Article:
The French sociologist and philosopher Henri Lefebvre combined a rigorous critique of modernity with the search for utopian potentialities located in the hidden recesses of the every-day. This article will focus on a topic that is arguably central to his ‘critique of everyday life’ but has been entirely overlooked in the literature thus far: that of boredom. Often dismissed as trivial, boredom can be understood as a touchstone through which wider anxieties, socio-cultural changes, and subjective crises intrinsic to the modern world can be grasped. Cu-riously, although Lefebvre was very interested in boredom, he did not analyse it systematical-ly, and used terms like ‘boring’ or ‘boredom’ in loose, elliptical, and seemingly contradictory ways. This reveals his ambivalence about this phenomenon, but also highlights subtle diffe-rentiations he makes between particular modalities of boredom. Some of these manifestations are unambiguously negative, whereas others are judged by Lefebvre more positively, because replete with myriad desires, frustrations, and transformative possibilities. Here, latent connec-tions can be glimpsed between boredom and utopian propensities that caught the attention not only of Lefebvre, but also such thinkers as Ernst Bloch, Siegfried Kracauer, and Walter Ben-jamin.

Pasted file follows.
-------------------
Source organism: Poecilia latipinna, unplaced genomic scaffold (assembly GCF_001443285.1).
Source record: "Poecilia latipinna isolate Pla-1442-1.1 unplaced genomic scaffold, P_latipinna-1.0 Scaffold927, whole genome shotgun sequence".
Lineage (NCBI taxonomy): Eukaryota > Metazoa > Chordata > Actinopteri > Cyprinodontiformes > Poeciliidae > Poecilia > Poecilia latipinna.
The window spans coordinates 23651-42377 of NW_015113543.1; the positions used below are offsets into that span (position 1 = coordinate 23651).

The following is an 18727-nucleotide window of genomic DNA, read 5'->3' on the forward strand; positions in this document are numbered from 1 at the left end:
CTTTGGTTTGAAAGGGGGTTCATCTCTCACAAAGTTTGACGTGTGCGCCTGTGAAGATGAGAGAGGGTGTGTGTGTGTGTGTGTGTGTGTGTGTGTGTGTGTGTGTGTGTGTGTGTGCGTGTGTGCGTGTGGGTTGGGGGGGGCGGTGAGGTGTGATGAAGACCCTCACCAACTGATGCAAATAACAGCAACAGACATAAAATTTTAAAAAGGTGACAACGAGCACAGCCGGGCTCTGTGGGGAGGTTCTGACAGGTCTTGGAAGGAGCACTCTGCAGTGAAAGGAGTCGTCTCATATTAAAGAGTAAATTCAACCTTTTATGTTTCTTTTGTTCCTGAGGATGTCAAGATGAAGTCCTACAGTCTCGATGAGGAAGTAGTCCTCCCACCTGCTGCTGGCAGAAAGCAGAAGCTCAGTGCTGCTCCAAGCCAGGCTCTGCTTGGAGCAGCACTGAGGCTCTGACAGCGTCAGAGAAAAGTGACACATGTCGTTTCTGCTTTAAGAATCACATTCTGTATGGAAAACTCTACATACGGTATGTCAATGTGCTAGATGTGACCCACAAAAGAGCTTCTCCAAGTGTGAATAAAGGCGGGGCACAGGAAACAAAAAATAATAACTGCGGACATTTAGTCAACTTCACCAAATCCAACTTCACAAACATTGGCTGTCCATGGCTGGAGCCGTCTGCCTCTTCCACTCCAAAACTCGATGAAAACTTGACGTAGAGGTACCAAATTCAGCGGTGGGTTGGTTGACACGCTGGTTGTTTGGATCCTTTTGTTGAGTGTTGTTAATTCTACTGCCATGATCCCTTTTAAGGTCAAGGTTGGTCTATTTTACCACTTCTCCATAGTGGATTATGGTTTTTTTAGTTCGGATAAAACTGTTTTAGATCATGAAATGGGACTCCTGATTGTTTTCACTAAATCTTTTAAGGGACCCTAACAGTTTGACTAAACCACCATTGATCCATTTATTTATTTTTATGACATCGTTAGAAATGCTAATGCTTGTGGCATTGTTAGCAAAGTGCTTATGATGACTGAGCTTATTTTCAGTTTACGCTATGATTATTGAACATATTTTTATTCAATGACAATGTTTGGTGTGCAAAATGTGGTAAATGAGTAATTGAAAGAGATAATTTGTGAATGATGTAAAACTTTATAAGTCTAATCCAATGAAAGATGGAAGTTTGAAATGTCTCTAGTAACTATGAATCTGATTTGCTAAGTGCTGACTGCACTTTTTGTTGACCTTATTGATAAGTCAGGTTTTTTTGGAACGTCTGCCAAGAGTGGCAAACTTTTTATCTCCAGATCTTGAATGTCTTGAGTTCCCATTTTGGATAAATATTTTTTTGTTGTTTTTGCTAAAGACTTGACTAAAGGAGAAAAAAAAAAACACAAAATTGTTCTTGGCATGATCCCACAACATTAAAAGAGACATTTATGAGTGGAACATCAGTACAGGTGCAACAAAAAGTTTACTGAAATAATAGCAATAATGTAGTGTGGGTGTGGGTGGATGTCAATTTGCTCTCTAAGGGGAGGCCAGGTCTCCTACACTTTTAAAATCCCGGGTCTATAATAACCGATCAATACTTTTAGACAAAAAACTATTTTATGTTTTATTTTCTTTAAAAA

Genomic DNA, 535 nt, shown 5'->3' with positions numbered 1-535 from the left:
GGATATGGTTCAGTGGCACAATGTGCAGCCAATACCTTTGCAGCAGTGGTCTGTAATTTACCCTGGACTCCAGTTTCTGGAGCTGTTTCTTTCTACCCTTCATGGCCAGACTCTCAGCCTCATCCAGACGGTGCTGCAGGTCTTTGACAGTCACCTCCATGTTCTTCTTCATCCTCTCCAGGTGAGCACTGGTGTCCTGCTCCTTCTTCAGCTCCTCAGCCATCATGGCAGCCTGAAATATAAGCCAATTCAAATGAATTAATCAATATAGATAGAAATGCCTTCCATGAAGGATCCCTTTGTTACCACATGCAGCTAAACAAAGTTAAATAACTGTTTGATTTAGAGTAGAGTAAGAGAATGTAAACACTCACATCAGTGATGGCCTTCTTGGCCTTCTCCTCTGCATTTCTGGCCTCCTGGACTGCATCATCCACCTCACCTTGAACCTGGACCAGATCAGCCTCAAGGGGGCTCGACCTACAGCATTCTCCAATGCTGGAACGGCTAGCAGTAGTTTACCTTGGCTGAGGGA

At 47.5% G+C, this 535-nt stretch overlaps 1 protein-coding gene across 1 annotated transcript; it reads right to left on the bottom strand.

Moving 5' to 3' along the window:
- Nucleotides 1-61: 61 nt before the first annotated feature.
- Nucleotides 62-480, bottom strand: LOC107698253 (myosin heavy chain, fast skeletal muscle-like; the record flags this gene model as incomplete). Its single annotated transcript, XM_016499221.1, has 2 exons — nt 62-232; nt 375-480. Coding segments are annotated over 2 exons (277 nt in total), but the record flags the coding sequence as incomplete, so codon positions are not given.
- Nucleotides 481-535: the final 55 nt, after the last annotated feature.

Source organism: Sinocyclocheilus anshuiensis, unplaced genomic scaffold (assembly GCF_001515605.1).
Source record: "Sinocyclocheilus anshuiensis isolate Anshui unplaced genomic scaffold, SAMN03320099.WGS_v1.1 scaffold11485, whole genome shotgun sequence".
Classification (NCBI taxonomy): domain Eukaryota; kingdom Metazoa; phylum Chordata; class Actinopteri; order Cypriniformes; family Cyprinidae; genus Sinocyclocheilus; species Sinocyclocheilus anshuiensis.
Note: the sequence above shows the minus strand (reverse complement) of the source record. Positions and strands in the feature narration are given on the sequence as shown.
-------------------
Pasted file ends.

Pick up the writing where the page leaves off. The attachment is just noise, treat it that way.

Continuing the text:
Keywords: Affect, boredom, everyday life, Lefebvre, Marxism, utopia.